The DUP leader has also given Lord Frost and his counterpart Maros Sefcovic a matter of weeks to fundamentally renegotiate the post-Brexit agreement, which requires Northern Ireland to continue following EU rules.
Comment and analysis
Around the world: Taliban flog Afghan journalists
An Afghan journalist has described “looking death in the face” as he was brutally beaten by the Taliban for three hours with cables and pipes. Twenty years since the Taliban’s hardline regime was ousted from Kabul, the regime is moving to demolish any opposition to their rule – despite promises of a more inclusive society. Severe welts were inflicted on the backs of numerous Afghan journalists after they covered protests in the country’s capital. These distressing images and video show their injuries.
The ultimate James Bond ranking
What makes a great 007 movie? Ahead of the release of No Time To Die, our experts rate the best for villains, gadgets, cars and more
Sport briefing: Raducanu’s semi-final – fifth Test doubt
Emma Raducanu takes on Greece’s Maria Sakkari in the US Open semi-final at about 1.15am tonight. Here is how to follow the match, while Thom Gibbs sets out why the 18-year-old’s arrival has been the most stunning teenage breakthrough since Wayne Rooney. In football, the bad blood between England and Poland following their stormy World Cup qualifier has continued with Zbigniew Boniek accusing Gareth Southgate’s side of “hypocrisy” in taking the knee. With the Premier League restarting this weekend, Sam Dean analyses the evolution of Cristiano Ronaldo. Meanwhile, England’s fifth Test against India is in doubt after a Covid outbreak among the touring party spread.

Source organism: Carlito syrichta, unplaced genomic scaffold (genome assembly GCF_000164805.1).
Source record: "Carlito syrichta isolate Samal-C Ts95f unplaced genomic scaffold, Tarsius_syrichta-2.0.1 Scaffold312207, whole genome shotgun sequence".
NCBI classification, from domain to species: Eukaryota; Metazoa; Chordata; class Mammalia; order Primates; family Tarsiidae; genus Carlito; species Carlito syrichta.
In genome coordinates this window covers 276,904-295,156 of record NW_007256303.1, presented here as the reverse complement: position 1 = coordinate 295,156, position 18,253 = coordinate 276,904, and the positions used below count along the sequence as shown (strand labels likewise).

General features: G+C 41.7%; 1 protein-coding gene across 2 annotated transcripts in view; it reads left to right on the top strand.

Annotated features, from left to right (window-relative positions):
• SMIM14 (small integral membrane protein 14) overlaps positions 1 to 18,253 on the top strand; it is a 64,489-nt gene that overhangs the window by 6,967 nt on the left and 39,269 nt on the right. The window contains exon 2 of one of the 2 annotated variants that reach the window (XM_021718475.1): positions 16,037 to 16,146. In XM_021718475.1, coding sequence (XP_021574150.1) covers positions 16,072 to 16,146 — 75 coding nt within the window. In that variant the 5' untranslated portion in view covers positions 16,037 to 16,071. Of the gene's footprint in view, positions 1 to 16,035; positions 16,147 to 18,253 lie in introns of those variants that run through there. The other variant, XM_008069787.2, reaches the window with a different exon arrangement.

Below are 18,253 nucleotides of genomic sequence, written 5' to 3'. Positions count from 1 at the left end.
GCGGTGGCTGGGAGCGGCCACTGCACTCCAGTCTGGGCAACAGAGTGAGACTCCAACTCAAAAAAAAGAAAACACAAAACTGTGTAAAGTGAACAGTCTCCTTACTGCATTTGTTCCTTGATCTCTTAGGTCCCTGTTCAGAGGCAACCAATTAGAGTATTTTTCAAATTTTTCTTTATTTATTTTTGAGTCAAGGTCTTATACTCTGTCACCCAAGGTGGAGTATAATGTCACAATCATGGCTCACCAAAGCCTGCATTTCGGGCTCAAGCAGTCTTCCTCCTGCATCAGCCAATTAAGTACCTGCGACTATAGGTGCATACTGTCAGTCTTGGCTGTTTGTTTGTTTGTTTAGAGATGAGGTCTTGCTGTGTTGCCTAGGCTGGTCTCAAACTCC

‘Mindless eating is not good’ | Just how does Cindy Crawford look so timelessly good?
Marvel vs China | Why even superheroes can’t beat Communist censors
Business briefing: Labour shortage boosts salaries
Salaries for new recruits have surged at the fastest rate in nearly a quarter of a century as companies battle against a shortage of labour. The amount of hiring increased again in August as businesses tried to take advantage of the recovery, yet firms were forced to cough up to attract staff. This graph shows the fresh high in starting salary inflation.
Tonight starts now
Mixing It Up: Painting Today, review | One of the mysteries of our digital age is why artists persist with the archaic custom of applying pigment to canvas using a brush. Perhaps it makes sense that the timeworn medium of painting thrived during lockdown, but, in fact, long before Covid, a renaissance in figurative painting was already a remarkable trend in contemporary art. This exhibition at the Hayward Gallery documents this phenomenon. Read why it is worth a visit.
Three things for you
And finally… for this evening’s downtime
Spielberg, Bruce the shark, my dad and me | The son of ‘Jaws’ star Robert Shaw is playing his father in a killer show about Steven Spielberg’s famous blockbuster. He talks to Tim Robey about how the film’s calamitous shoot inspired his play, which begins today.